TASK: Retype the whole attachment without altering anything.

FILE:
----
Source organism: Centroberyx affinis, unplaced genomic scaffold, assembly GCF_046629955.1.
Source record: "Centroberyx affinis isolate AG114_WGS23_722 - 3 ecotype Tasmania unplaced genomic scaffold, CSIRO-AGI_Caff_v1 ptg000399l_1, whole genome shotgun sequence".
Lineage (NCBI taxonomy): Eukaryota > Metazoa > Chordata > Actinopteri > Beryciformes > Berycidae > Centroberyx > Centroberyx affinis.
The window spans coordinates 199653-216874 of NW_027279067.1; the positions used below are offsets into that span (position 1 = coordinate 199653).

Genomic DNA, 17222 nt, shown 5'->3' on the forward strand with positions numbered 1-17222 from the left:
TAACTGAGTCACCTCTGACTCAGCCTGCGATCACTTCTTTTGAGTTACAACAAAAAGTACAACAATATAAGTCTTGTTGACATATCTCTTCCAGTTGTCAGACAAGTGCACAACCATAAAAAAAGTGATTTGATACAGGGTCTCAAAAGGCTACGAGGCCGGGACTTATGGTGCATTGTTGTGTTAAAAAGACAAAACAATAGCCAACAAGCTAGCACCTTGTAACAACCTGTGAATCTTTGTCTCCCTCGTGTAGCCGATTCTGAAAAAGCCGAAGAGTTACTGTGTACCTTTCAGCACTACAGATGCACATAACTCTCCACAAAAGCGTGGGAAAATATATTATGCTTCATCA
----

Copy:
Source organism: Centroberyx affinis, unplaced genomic scaffold, assembly GCF_046629955.1.
Source record: "Centroberyx affinis isolate AG114_WGS23_722 - 3 ecotype Tasmania unplaced genomic scaffold, CSIRO-AGI_Caff_v1 ptg000399l_1, whole genome shotgun sequence".
Lineage (NCBI taxonomy): Eukaryota > Metazoa > Chordata > Actinopteri > Beryciformes > Berycidae > Centroberyx > Centroberyx affinis.
The window spans coordinates 199653-216874 of NW_027279067.1; the positions used below are offsets into that span (position 1 = coordinate 199653).

Genomic DNA, 17222 nt, shown 5'->3' on the forward strand with positions numbered 1-17222 from the left:
TAACTGAGTCACCTCTGACTCAGCCTGCGATCACTTCTTTTGAGTTACAACAAAAAGTACAACAATATAAGTCTTGTTGACATATCTCTTCCAGTTGTCAGACAAGTGCACAACCATAAAAAAAGTGATTTGATACAGGGTCTCAAAAGGCTACGAGGCCGGGACTTATGGTGCATTGTTGTGTTAAAAAGACAAAACAATAGCCAACAAGCTAGCACCTTGTAACAACCTGTGAATCTTTGTCTCCCTCGTGTAGCCGATTCTGAAAAAGCCGAAGAGTTACTGTGTACCTTTCAGCACTACAGATGCACATAACTCTCCACAAAAGCGTGGGAAAATATATTATGCTTCATCA